"A lot of these [birding] places are really, really strenuous," said Danielson, who dedicated his blog chronicling the effort to the grandmother who taught him about birds when he was a kid. "A friend of mine and I got off the trail in the western Arizona desert on probably the hottest day of 2016. We made it back to our car all scratched and cut up and dehydrated . . . if I'm 60, do I want to do that? No."
Weigel does, and not for the first time. An American by birth, he moved in 1981 to Australia, where he owns the Australian Reptile Park. He said he was turned onto birding a decade ago, and he's since done two Big Years in Australia, where his 2014 record of 770 species still stands. Now he's doing the North American version to draw attention and funds to his side project, Devil Ark, a conservation breeding program for Tasmanian devils that is partnered with Global Wildlife Conservation.
"Apart from the obvious but hopefully avoidable risks of financial ruin and family dissolution, why not?" Weigel – who, for complicated reasons, considers his 750th bird a black swift in Idaho – wrote on his blog.
These days, both Weigel and Danielson are wandering around St. Lawrence Island, an island in the middle of the Bering Sea that is part of Alaska but closer to Siberia. So are lots of other hardcore birders, because remote Alaskan islands are places where strong winds can blow birds that breed in Siberia but migrate at this time of year to Asia. They're "vagrants" – birds that aren't typically North American. But if spotted on Alaska soil? Another check on the Big Year list.
"It's windy, cold, sleety, cold and miserable," Weigel said by phone. "Did I mention cold and miserable?"
A big question among those aware of Weigel and Olafson's undertaking is how they broke the record so early in the year – a feat the American Birding Association's blog called "unthinkable."
LeBaron said they've got a few things working in their favor. First, El Nino weather patterns are pushing vagrants into the corners of North America; Weigel said he has seen 93 vagrants so far. Second, the American Ornithologists' Union has recently "split" a few species, which happens when published research shows that birds that look alike are genetically different. This year, the union split two – the Western scrub-jay and Leach's storm petrel – into two and three different species, respectively. (Sometimes the opposite happens, which is called "lumping," LeBaron said, adding: "The birds don't care; it's just how humans are accepting them.")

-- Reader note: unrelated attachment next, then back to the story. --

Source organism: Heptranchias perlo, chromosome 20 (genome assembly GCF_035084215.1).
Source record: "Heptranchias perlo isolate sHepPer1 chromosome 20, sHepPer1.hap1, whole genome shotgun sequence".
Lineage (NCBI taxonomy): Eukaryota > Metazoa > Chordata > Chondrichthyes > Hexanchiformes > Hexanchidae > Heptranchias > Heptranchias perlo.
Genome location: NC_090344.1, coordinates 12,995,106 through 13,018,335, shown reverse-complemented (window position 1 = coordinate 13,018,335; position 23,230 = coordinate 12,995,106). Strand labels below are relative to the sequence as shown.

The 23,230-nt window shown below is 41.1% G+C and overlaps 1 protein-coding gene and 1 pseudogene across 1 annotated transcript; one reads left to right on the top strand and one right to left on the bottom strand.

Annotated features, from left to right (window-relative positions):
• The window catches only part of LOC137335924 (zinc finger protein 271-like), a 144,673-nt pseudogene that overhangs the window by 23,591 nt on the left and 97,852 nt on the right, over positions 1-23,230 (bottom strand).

Also key, LeBaron said, are "listservs, the Internet, and the ability to get to places very quickly to see a bird that somebody just saw yesterday."
Danielson, who has now seen 757 species, said he didn't think El Nino had been any help to him. "At the end of the day, how you get to the top is a big credit card bill," he said.
Lest you think this quest sounds fun, Weigel and Danielson assured it is not – well, not exactly. Weigel, now at 760 species, described himself as "just trying to survive this next six weeks on the island," where he's seeking rarities and trying to get on every boat trip possible, even though they can make him violently ill.
Neither man acknowledged feeling like they're in a cutthroat competition with one another, though neither expressed an inclination to pull back. Danielson, for his part, said his Big Year experience has been heartening. Previously, he explained, he found other birders rude and egotistical.
"People I have never met before have taken me into their house and brought me breakfast out in the woods," he said. "My entire attitude about the birding world has changed 180 degrees."